• Brent Glines says:

        Well, now you’ve just discredited yourself, which is neither unexpected nor surprising.

        • Myth Buster says:

          Hi Brent, An article on John Roberts LBGT litigation
          http://www.huffingtonpost.com/…/how-to-spin-this-john-rob_b_5177.html
          Aug 4, 2005 – Supreme Court nominee John Roberts donated his legal services, when he was a corporate attorney, to gay rights activists challenging a .

          an article on George Bush Jr’s “Gay Gate”; Victor Ashe and Jeff Gannon have a lot of material on them
          http://www.godlikeproductions.com/forum1/message1867304/pg1
          31 posts – 7 authors – May 13
          Bush JR had several Gay Affairs, Most famously with Jeff Gannon. Read a book- Dumbass … The gates of hell have been opened. Anonymous …

          An article on Elena Kagan being Lesbian; frankly I couldn’t care less
          http://www.telegraph.co.uk › News › World News › North America › USA
          May 13, 2010 – An American newspaper has been accused of attempting to “out” Supreme Court nominee Elena Kagan as a lesbian by publishing a front page .

          An article on Sonia Sotomayor, a member of Belizian Grove, a women’s only verson of Bohemian Grove; Groves are where Evil is done in sight of the LORD; about 2/3 of the Grove is Same Sex; all of it is Sodomite.

          An article on Sotomayor cross dressing similar to Rudy Guiliani does.

  8. Brent Glines says:

    No, LarryM, as I read the decision, it shows that Roberts ruled according to the way the law and precedents dictated. As other folks might tell you, I’m about as conservative as they come around here, but in this case, I could not find anything wrong with the reasoning nor the precedents Roberts used.

    I may not like the outcome, but I can’t argue with the process used, and as a conservative, I think that is more important than the ideological outcome. Roberts did what I want him to do, which is render a decision according to the way the law is written, not the outcome I would prefer.

  9. Pingback: Neal Katyal: parts of SCOTUS opinion could evolve into ‘fairly radical … – msnbc.com (blog) | Conservatives for America

  10. Erick Kuhni says:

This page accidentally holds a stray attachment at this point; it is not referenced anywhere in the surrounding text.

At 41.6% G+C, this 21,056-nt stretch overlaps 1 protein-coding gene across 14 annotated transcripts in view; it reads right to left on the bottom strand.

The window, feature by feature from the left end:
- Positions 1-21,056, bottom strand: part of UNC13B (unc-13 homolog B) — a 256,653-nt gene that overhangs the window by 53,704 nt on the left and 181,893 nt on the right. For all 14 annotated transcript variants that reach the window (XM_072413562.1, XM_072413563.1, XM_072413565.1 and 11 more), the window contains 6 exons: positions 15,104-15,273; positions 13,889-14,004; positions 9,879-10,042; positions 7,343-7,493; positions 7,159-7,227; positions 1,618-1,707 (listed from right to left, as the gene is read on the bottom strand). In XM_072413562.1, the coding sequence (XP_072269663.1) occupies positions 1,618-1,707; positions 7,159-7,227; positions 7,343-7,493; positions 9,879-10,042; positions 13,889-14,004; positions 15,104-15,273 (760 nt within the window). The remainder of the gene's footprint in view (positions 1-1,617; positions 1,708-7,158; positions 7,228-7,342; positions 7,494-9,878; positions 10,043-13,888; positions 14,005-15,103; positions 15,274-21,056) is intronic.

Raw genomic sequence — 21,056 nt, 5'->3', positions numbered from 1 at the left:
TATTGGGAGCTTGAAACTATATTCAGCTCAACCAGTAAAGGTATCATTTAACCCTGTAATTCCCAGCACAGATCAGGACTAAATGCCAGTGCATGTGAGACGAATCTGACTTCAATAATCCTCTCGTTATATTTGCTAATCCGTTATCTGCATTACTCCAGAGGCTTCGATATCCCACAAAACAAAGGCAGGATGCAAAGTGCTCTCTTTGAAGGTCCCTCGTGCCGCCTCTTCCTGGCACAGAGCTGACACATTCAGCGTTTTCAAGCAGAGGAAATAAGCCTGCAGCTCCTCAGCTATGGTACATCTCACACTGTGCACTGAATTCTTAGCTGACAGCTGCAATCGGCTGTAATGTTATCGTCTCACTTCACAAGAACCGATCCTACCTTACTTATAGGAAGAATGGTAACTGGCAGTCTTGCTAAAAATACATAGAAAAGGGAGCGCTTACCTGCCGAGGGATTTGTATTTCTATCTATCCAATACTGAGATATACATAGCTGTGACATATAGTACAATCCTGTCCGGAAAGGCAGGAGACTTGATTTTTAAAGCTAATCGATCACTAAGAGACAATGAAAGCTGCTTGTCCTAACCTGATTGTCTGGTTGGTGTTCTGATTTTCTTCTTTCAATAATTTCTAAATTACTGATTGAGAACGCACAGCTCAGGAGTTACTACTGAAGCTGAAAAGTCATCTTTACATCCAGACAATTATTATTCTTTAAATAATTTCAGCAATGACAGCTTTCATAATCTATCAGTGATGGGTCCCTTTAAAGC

“– Conservatives hate cruelty. By doing away with pre-existing condition requirements, and by making it impossible for someone to be denied insurance they have paid for after they actually have the unbelievable gall to get sick, the ACA moves our health care system to a kinder and more caring model. People who say we are a Christian nation should be glad to see this change”

    I’m not sure it is wise to try and make a “Christian” argument out of the issue of Pre-existing conditions limitations. It has nothing to do with “unkindness” or any other Christian principle, but has everything to do with risk management.

    There are a few fundamental flaws in your reasoning on this issue (your whole post, but I’m going to be selective). You suggest that Pre-existing conditions limitations deny coverage to people who have paid for that coverage. That is plainly false. Insurance is a transfer of risk/uncertainty. Risk and uncertainty in principle are not retroactive. Once a person has incurred medical losses it is financial suicide to insure those losses in a risk pooling model. What equation are you privy to that say’s society can trade fixed financial losses for a lesser sum of money, and maintain overall viability???? Risk pooling is about probabilities of uncertainty, and can only function solvently under those conditions.

    The individual mandate does some to alleviate this concern, however their are still some problems with it. Still, the only way it is possible to eliminate the pre-existing conditions limitations is to have a system that does not allow people to by insurance when it is time to file a claim.

    Lastly, the pre-existing conditions limitations does not deny coverage to individuals who purchase insurance and then get sick. It denies coverage to individuals who were sick, who then choose to buy coverage. Additionally, there is a time limit of 12-18 months on these limitations in the first place. It simply protects the insurance pool against the irresponsibility of those who would take advantage of the overall system at everyone elses expense.

    We could digress into other issues, and while I have issues with the Obama reforms, I am also of the opinion that something does need to be done.

    • ctrentelman says: